There was a quality in Sam's voice which made Daniel turn, and as he did he saw what she had seen. One tunnel was lined not with ice but with the crystals they had been examining in the Gate chamber. Although the formations were unevenly spread, distorting the pattern of light they were faintly displaying, the image which they had recorded as it walked beside them, shining a light, was eerily familiar. Sam and Daniel watched as a two-dimensional elongated glowing outline moved along the tunnel wall, disappearing as it reached the end of the crystal growth. After a moment's pause, the show began a repeat performance.

Sam touched an individual crystal as it glowed with brief lambency and then faded again. "He must have walked along here with these on his left side, holding his torch in his right hand, so the shadow was thrown against the wall..."

Daniel nodded, not really listening. He was watching the lightshow repeat itself for the third or fourth time. As he studied the tunnel wall carefully, a suspicion which had formed in his mind was confirmed. "It's fading," he said. Turning, he raised a thumb and jabbed it back in the air, over his shoulder. "I, ah, think we should follow Jack here before he disappears completely."

She stood. "Good idea. Let's go."


"O'Neill, can you hear me?"

Eyes closed, features relaxed, Jack made a small noise of affirmation. Teal'c, seated opposite him, half turned and inclined his head in the direction of Dr Fraser. She nodded and switched on the video camera which she had set up to record the proceedings.

"Your body is relaxed. Your mind is clear. Your soul is in harmony with that which surrounds it."


"You are standing in a corridor. It is long. It stretches out in front of you and behind you. On each side of this corridor, there are many doors. Do you see the doors?"

Jack opened one eye, keeping the other one scrunched closed. "That depends. Am I supposed to be in a Hyatt or a Holiday Inn?"

Teal'c raised an eyebrow. "I do not know these terms."

The doctor clicked off the video camera in exasperation. "Just as well. If you did, you'd want to strangle him right now." She looked darkly at O'Neill. "Like me."

"That's not an appropriate attitude for a doctor to have towards her patient."

"That's the third time, Colonel. With empathy and warmth I am now telling you to try." She enunciated the words with a clipped precision which made her meaning abundantly clear.

He tipped his head backwards, massaging his temples. "I can't relax on command."

"Then maybe it's time for a little chemical help." The doctor went to a cabinet and, unlocking it, produced a syringe and a bottle, from which she drew a measure of clear fluid. "I hope your ritual doesn't forbid assistance, Teal'c."

"It does." Teal'c paused. "But in this case I will make an exception."

Jack eyed the approaching needle warily. "What is that?"

"A mild sedative. Not even enough to knock you out; all we want is for you to be nice and relaxed." She rolled up his sleeve and pressed the syringe against his skin, administering the dose. "Nice and relaxed," she repeated.

Jack shut his eyes. "Nice and relaxed..."

Fraser retreated, tapping Teal'c on the shoulder as she passed. "Go for it," she whispered.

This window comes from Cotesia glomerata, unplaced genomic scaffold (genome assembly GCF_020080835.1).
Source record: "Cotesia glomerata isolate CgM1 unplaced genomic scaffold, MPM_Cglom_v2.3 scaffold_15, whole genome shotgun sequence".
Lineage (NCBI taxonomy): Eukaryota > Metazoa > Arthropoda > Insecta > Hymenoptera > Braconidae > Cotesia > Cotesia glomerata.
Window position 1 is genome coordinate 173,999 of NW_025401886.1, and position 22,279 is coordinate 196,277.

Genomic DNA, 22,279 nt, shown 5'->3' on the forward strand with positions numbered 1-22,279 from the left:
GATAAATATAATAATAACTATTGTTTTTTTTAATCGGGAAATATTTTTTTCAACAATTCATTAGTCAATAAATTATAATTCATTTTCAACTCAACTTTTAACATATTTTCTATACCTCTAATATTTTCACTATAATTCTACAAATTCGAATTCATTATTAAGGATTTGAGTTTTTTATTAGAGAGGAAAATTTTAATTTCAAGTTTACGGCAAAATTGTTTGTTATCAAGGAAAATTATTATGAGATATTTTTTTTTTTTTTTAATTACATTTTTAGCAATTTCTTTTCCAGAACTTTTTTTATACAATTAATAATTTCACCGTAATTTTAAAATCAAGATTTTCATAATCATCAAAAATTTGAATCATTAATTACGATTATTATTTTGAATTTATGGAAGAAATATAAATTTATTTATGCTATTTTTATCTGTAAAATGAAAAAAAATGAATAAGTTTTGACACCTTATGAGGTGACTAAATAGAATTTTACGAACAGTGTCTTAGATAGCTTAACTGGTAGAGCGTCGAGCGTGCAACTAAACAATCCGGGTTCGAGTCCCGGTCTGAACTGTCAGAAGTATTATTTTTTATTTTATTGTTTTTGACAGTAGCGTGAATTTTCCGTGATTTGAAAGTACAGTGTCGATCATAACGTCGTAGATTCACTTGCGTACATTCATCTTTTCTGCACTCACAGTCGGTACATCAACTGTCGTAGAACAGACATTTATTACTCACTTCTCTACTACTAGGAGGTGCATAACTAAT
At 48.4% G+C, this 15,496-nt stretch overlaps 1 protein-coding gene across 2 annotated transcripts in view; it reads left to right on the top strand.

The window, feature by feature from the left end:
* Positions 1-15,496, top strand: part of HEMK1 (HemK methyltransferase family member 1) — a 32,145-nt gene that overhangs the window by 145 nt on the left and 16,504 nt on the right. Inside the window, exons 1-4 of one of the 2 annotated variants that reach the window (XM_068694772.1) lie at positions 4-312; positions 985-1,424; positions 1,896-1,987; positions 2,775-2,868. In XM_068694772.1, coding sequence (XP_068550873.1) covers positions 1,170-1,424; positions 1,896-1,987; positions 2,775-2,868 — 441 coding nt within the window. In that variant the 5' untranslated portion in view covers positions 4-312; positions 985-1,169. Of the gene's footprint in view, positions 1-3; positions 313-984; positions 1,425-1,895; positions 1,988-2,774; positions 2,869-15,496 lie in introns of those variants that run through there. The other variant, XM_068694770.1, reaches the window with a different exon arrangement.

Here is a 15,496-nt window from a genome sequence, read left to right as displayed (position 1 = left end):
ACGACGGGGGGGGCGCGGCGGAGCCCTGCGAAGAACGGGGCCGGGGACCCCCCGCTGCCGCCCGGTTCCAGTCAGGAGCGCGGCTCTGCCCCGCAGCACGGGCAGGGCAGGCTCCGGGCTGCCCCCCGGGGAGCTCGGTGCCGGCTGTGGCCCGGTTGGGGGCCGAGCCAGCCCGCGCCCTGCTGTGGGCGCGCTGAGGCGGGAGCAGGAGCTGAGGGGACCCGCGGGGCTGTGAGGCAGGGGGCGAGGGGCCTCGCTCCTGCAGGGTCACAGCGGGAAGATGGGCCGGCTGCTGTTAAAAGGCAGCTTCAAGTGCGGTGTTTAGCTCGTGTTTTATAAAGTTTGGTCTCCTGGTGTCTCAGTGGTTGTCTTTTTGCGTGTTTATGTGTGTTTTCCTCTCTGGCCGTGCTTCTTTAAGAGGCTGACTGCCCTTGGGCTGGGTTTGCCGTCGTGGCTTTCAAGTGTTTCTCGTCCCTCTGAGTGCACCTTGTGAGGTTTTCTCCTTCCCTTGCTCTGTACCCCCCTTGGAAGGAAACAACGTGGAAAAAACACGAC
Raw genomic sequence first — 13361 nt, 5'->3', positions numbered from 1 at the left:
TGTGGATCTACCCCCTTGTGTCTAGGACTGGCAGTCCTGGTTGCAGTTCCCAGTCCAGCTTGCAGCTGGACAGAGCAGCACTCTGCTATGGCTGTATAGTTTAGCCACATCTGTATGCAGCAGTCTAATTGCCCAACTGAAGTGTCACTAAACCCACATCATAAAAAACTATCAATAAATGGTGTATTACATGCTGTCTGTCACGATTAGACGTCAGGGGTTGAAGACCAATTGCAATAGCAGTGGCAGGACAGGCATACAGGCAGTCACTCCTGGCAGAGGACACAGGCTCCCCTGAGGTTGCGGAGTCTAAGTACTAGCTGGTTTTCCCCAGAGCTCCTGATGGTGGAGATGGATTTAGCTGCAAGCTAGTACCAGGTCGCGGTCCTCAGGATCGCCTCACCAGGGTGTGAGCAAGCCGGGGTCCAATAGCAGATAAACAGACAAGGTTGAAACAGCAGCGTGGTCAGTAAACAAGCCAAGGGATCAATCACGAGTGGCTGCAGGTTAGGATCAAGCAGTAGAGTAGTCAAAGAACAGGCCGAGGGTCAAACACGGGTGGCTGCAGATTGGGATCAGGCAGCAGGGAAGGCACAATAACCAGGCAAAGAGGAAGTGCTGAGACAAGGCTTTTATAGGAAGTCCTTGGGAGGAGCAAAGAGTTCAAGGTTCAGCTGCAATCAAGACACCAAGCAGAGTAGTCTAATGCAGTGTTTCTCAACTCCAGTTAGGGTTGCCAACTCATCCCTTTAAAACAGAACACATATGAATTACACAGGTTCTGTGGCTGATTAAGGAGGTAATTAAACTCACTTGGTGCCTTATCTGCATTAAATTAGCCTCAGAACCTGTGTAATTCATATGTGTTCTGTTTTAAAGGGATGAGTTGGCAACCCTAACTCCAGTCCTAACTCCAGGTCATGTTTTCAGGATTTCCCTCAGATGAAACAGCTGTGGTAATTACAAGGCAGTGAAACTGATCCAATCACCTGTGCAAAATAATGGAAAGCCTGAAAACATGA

Teal'c nodded. In the background, the video began to hum.

"You are standing in a long hallway. It is lined with doors on either side. Do you see the doors?"


"These doors lead to the rooms in which you store your memories. You may enter and leave them at will. If you enter a memory which displeases you, you may return to the corridor at any time. Do you understand this?"


"Turn around. Walk back along the hallway. You are walking backwards, into your past. Tell me what you see."

"I see..." Jack's voice was subdued, and oddly without inflection: "I see numbers. On the doors. Years. I'm walking past 1988. 1987. 1986..."

Fraser leaned forward, and whispered to Teal'c: "Take him back to 1975 or before."

He nodded, and they listened to the atonal roll call of years erasing the decades. Suddenly, at 1979, Jack stopped.

"Proceed," encouraged Teal'c.

Even under the drug's torpor, O'Neill's expression was suddenly less tranquil. "There are no more numbers."

"That's not right," said Fraser quietly. "It's too soon."

Jack did not seem to have heard her. "The doors are different."

"How are they different?"

He shivered. "Cold... Crystals and ice..."

"Get him to go into a room," urged Fraser.

Teal'c hesitated. "He may not desire to."

"If I'm right, his memories are in there. He has to make himself."

Once more, Teal'c faced O'Neill. "Listen to me. You must go into one of these rooms."

There was a pause. Then the response, childlike: "I don't want to."

"Recall that you may exit at any time. Remember that you are safe. Listen to my voice."

Very slowly, Jack nodded. He took a slightly deeper breath, as if bracing himself for something unpleasant. Fraser leaned forward. They waited.

And waited some more.

"He's not responding," said Fraser.

Teal'c raised a hand. "Wait."

Jack's mouth was moving, although no sound was coming out. He was frowning, his expression one of deep concentration.

The doctor shook her head. "I can't lip read, but that doesn't look like English."

Jack's frown deepened. Noises, breathy and droning, began to emerge from deep within his throat; a string of syllables, repeated over and over again in varying combinations.

"Teal'c, something's wrong. Snap him out of it."

"O'Neill. Leave this room. Return to the corridor."

The words had no effect: the stream of gibberish proceeding from Jack's mouth became louder, more insistent. His face was contorted now, and it was clear that he was struggling to maintain control over the torrent of babbled nonsense that threatened to subsume him.

"Remember, O'Neill, you can leave this place. You can leave. Listen to me."